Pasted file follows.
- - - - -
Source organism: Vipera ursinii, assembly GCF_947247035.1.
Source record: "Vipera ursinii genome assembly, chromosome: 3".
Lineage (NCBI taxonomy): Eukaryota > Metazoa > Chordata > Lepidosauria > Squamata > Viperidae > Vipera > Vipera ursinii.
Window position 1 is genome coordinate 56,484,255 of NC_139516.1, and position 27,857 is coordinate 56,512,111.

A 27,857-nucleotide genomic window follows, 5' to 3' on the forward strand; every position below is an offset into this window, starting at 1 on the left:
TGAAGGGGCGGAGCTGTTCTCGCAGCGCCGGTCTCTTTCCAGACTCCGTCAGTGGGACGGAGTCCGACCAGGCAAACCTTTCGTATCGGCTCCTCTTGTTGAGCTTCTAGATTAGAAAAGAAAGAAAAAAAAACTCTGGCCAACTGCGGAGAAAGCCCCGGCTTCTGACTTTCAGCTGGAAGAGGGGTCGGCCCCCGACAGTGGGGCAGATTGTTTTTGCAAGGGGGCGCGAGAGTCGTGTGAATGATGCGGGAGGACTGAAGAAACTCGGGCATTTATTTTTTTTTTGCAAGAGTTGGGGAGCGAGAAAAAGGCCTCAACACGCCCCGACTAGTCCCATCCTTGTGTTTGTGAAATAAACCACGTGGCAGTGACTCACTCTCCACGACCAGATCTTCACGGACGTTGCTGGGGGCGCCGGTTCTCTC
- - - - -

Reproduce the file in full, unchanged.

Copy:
Source organism: Vipera ursinii, assembly GCF_947247035.1.
Source record: "Vipera ursinii genome assembly, chromosome: 3".
Lineage (NCBI taxonomy): Eukaryota > Metazoa > Chordata > Lepidosauria > Squamata > Viperidae > Vipera > Vipera ursinii.
Window position 1 is genome coordinate 56,484,255 of NC_139516.1, and position 27,857 is coordinate 56,512,111.

A 27,857-nucleotide genomic window follows, 5' to 3' on the forward strand; every position below is an offset into this window, starting at 1 on the left:
TGAAGGGGCGGAGCTGTTCTCGCAGCGCCGGTCTCTTTCCAGACTCCGTCAGTGGGACGGAGTCCGACCAGGCAAACCTTTCGTATCGGCTCCTCTTGTTGAGCTTCTAGATTAGAAAAGAAAGAAAAAAAAACTCTGGCCAACTGCGGAGAAAGCCCCGGCTTCTGACTTTCAGCTGGAAGAGGGGTCGGCCCCCGACAGTGGGGCAGATTGTTTTTGCAAGGGGGCGCGAGAGTCGTGTGAATGATGCGGGAGGACTGAAGAAACTCGGGCATTTATTTTTTTTTTGCAAGAGTTGGGGAGCGAGAAAAAGGCCTCAACACGCCCCGACTAGTCCCATCCTTGTGTTTGTGAAATAAACCACGTGGCAGTGACTCACTCTCCACGACCAGATCTTCACGGACGTTGCTGGGGGCGCCGGTTCTCTC